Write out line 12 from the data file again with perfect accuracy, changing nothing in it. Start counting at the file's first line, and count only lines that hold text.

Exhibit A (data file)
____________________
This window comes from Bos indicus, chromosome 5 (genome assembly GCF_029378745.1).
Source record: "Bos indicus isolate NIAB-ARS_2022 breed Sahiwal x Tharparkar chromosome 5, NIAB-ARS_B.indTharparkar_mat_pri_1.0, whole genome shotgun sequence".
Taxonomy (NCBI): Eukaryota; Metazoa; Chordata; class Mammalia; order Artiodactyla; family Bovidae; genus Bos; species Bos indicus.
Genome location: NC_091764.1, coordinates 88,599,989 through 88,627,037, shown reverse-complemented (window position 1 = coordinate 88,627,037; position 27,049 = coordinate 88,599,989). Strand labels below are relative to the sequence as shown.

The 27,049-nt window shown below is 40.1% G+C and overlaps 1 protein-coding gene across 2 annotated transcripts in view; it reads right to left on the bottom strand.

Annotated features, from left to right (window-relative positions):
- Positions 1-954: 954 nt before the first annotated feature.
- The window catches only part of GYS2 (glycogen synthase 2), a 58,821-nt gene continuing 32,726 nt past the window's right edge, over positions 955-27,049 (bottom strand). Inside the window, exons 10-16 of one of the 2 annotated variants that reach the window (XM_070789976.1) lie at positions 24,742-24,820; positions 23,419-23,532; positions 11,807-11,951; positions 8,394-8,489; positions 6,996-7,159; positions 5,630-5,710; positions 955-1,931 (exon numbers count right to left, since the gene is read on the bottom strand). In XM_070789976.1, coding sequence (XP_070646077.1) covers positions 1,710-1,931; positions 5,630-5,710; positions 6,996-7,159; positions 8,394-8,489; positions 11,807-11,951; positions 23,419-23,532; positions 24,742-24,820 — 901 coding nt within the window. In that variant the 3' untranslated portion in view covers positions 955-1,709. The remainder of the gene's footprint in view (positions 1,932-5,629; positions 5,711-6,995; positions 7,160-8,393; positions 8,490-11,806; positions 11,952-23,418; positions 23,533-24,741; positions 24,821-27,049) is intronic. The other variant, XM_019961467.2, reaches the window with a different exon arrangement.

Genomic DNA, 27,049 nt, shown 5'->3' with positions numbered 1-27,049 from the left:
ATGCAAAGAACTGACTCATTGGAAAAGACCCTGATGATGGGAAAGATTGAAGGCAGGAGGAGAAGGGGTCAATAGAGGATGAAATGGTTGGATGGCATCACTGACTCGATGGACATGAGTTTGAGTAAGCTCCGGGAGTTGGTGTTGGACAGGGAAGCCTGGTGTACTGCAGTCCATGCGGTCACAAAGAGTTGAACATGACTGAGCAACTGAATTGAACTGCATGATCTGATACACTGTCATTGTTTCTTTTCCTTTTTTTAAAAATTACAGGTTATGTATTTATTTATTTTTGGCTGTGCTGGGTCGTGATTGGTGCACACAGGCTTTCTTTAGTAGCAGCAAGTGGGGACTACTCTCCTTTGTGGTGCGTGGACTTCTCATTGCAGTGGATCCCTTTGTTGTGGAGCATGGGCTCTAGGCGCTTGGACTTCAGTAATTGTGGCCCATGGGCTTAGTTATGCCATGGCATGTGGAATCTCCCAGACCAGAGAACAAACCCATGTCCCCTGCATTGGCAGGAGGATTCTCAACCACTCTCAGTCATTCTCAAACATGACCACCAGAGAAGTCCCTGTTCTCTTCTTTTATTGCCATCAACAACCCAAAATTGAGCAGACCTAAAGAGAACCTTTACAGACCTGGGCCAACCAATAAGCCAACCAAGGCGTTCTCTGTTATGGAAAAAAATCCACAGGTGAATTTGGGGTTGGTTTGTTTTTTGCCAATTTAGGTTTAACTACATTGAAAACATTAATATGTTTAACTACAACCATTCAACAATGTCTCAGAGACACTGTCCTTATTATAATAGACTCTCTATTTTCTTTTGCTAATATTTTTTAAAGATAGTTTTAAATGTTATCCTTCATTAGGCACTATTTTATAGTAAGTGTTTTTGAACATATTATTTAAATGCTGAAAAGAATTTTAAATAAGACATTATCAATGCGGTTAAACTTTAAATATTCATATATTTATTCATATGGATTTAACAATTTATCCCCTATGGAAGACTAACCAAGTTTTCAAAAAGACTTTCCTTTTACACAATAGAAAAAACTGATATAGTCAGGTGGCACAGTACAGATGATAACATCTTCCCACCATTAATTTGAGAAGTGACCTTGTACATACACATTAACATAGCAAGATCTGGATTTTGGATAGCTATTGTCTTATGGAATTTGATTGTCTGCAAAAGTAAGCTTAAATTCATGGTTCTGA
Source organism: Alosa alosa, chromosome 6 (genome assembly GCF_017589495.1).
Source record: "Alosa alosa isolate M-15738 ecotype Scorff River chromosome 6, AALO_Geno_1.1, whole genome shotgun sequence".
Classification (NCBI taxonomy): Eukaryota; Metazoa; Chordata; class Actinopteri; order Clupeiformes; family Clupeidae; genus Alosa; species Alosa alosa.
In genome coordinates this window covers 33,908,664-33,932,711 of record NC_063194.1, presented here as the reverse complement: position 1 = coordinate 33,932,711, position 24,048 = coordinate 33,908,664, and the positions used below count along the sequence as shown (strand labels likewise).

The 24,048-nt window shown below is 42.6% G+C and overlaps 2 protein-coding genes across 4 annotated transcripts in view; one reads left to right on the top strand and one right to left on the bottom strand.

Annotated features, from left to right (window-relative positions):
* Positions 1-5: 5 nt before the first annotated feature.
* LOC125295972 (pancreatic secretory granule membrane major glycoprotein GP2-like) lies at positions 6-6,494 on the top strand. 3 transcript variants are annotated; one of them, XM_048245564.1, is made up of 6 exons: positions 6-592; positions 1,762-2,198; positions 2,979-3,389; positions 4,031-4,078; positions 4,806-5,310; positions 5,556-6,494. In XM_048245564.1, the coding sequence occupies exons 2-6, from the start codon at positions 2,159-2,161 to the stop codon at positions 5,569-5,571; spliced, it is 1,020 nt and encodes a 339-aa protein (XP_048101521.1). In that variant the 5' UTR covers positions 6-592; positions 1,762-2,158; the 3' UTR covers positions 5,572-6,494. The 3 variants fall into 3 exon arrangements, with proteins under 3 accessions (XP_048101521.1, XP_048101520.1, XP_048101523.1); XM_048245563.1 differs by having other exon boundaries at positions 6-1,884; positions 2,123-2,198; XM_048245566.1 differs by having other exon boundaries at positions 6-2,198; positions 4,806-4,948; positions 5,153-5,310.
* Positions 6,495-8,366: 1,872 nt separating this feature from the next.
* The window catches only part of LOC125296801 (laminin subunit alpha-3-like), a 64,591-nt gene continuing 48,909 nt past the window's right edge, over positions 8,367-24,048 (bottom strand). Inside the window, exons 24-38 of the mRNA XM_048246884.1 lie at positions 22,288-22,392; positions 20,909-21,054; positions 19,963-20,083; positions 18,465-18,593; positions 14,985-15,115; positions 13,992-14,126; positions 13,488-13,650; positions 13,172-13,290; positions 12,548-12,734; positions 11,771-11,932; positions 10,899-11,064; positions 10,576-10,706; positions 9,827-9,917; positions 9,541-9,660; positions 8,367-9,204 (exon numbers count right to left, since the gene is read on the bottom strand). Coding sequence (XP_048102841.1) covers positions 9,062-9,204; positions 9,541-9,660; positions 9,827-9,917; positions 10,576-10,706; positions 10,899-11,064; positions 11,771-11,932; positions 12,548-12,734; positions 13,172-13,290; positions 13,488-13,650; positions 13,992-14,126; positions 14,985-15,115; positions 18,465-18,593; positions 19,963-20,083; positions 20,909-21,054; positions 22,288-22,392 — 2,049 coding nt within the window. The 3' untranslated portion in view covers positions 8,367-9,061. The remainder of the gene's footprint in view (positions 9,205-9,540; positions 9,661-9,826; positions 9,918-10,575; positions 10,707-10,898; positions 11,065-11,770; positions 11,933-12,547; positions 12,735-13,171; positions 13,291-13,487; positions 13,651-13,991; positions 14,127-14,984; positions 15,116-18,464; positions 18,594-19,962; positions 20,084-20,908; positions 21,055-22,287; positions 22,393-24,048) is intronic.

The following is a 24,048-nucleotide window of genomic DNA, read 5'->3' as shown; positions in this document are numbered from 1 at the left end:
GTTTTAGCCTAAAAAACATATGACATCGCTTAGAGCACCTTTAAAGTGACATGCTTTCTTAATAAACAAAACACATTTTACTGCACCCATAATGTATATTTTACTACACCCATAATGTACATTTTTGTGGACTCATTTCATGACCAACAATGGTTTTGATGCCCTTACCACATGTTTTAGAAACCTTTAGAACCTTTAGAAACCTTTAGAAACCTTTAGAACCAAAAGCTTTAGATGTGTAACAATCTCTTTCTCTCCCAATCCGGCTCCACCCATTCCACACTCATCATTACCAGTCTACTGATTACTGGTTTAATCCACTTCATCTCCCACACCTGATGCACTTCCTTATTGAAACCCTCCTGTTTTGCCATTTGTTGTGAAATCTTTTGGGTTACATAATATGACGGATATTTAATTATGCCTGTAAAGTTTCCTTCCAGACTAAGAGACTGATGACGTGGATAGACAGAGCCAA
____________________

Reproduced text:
Source record: "Alosa alosa isolate M-15738 ecotype Scorff River chromosome 6, AALO_Geno_1.1, whole genome shotgun sequence".